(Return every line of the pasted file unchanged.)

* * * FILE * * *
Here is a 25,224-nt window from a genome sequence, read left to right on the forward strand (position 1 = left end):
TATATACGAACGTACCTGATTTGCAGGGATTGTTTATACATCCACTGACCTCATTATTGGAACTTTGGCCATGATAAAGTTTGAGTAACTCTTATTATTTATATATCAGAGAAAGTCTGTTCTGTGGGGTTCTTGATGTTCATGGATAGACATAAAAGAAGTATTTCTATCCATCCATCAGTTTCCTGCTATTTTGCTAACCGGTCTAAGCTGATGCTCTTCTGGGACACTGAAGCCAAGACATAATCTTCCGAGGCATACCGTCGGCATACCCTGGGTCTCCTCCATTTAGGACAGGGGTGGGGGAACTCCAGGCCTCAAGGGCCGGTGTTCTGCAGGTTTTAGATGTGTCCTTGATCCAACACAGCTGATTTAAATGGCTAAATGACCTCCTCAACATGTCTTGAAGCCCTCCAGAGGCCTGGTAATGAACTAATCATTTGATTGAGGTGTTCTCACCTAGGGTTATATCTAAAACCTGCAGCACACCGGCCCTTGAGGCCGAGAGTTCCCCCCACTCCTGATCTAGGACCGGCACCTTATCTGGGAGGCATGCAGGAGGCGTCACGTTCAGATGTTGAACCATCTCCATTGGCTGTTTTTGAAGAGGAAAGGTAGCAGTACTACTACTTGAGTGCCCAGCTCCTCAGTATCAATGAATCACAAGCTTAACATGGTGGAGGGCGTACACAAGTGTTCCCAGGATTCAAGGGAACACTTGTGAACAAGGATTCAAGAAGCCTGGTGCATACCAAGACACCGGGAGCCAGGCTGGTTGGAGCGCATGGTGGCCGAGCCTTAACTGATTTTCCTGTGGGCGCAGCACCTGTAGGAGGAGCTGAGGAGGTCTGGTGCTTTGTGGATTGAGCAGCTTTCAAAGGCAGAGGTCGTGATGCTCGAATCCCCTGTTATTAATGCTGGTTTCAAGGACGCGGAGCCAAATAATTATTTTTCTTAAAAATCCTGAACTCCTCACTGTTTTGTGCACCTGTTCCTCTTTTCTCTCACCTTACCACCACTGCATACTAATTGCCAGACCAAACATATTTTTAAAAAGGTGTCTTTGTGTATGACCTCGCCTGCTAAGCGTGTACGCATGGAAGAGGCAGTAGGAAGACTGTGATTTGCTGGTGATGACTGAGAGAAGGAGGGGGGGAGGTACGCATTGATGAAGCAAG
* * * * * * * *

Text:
Here is a 25,224-nt window from a genome sequence, read left to right on the forward strand (position 1 = left end):
TATATACGAACGTACCTGATTTGCAGGGATTGTTTATACATCCACTGACCTCATTATTGGAACTTTGGCCATGATAAAGTTTGAGTAACTCTTATTATTTATATATCAGAGAAAGTCTGTTCTGTGGGGTTCTTGATGTTCATGGATAGACATAAAAGAAGTATTTCTATCCATCCATCAGTTTCCTGCTATTTTGCTAACCGGTCTAAGCTGATGCTCTTCTGGGACACTGAAGCCAAGACATAATCTTCCGAGGCATACCGTCGGCATACCCTGGGTCTCCTCCATTTAGGACAGGGGTGGGGGAACTCCAGGCCTCAAGGGCCGGTGTTCTGCAGGTTTTAGATGTGTCCTTGATCCAACACAGCTGATTTAAATGGCTAAATGACCTCCTCAACATGTCTTGAAGCCCTCCAGAGGCCTGGTAATGAACTAATCATTTGATTGAGGTGTTCTCACCTAGGGTTATATCTAAAACCTGCAGCACACCGGCCCTTGAGGCCGAGAGTTCCCCCCACTCCTGATCTAGGACCGGCACCTTATCTGGGAGGCATGCAGGAGGCGTCACGTTCAGATGTTGAACCATCTCCATTGGCTGTTTTTGAAGAGGAAAGGTAGCAGTACTACTACTTGAGTGCCCAGCTCCTCAGTATCAATGAATCACAAGCTTAACATGGTGGAGGGCGTACACAAGTGTTCCCAGGATTCAAGGGAACACTTGTGAACAAGGATTCAAGAAGCCTGGTGCATACCAAGACACCGGGAGCCAGGCTGGTTGGAGCGCATGGTGGCCGAGCCTTAACTGATTTTCCTGTGGGCGCAGCACCTGTAGGAGGAGCTGAGGAGGTCTGGTGCTTTGTGGATTGAGCAGCTTTCAAAGGCAGAGGTCGTGATGCTCGAATCCCCTGTTATTAATGCTGGTTTCAAGGACGCGGAGCCAAATAATTATTTTTCTTAAAAATCCTGAACTCCTCACTGTTTTGTGCACCTGTTCCTCTTTTCTCTCACCTTACCACCACTGCATACTAATTGCCAGACCAAACATATTTTTAAAAAGGTGTCTTTGTGTATGACCTCGCCTGCTAAGCGTGTACGCATGGAAGAGGCAGTAGGAAGACTGTGATTTGCTGGTGATGACTGAGAGAAGGAGGGGGGGAGGTACGCATTGATGAAGCAAG